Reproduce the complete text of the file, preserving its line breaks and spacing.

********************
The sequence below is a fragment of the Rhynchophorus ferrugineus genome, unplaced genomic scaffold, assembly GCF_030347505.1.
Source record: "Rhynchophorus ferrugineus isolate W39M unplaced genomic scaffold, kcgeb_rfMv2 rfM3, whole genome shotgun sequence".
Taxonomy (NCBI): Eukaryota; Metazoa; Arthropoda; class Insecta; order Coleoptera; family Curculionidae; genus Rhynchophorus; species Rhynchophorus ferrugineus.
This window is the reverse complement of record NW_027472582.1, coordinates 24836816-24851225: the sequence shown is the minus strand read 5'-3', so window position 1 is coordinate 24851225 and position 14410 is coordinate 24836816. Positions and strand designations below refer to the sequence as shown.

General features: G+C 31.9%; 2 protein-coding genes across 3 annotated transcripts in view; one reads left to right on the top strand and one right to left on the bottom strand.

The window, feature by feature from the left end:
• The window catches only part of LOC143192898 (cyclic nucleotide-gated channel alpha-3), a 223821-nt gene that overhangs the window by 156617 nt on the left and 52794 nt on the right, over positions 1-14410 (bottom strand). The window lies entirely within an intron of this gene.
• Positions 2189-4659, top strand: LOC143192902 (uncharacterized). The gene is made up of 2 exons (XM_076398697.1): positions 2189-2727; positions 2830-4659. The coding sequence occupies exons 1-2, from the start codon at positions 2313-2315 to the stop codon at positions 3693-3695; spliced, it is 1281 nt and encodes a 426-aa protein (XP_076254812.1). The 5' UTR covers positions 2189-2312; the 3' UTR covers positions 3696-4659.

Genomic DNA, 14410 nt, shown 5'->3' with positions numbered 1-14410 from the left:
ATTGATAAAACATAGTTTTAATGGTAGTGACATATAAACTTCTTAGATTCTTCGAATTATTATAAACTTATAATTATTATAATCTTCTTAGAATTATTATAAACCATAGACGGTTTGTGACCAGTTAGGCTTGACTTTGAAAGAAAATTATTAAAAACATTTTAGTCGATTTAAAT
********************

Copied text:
The sequence below is a fragment of the Rhynchophorus ferrugineus genome, unplaced genomic scaffold, assembly GCF_030347505.1.
Source record: "Rhynchophorus ferrugineus isolate W39M unplaced genomic scaffold, kcgeb_rfMv2 rfM3, whole genome shotgun sequence".
Taxonomy (NCBI): Eukaryota; Metazoa; Arthropoda; class Insecta; order Coleoptera; family Curculionidae; genus Rhynchophorus; species Rhynchophorus ferrugineus.
This window is the reverse complement of record NW_027472582.1, coordinates 24836816-24851225: the sequence shown is the minus strand read 5'-3', so window position 1 is coordinate 24851225 and position 14410 is coordinate 24836816. Positions and strand designations below refer to the sequence as shown.

General features: G+C 31.9%; 2 protein-coding genes across 3 annotated transcripts in view; one reads left to right on the top strand and one right to left on the bottom strand.

The window, feature by feature from the left end:
• The window catches only part of LOC143192898 (cyclic nucleotide-gated channel alpha-3), a 223821-nt gene that overhangs the window by 156617 nt on the left and 52794 nt on the right, over positions 1-14410 (bottom strand). The window lies entirely within an intron of this gene.
• Positions 2189-4659, top strand: LOC143192902 (uncharacterized). The gene is made up of 2 exons (XM_076398697.1): positions 2189-2727; positions 2830-4659. The coding sequence occupies exons 1-2, from the start codon at positions 2313-2315 to the stop codon at positions 3693-3695; spliced, it is 1281 nt and encodes a 426-aa protein (XP_076254812.1). The 5' UTR covers positions 2189-2312; the 3' UTR covers positions 3696-4659.

Genomic DNA, 14410 nt, shown 5'->3' with positions numbered 1-14410 from the left:
ATTGATAAAACATAGTTTTAATGGTAGTGACATATAAACTTCTTAGATTCTTCGAATTATTATAAACTTATAATTATTATAATCTTCTTAGAATTATTATAAACCATAGACGGTTTGTGACCAGTTAGGCTTGACTTTGAAAGAAAATTATTAAAAACATTTTAGTCGATTTAAAT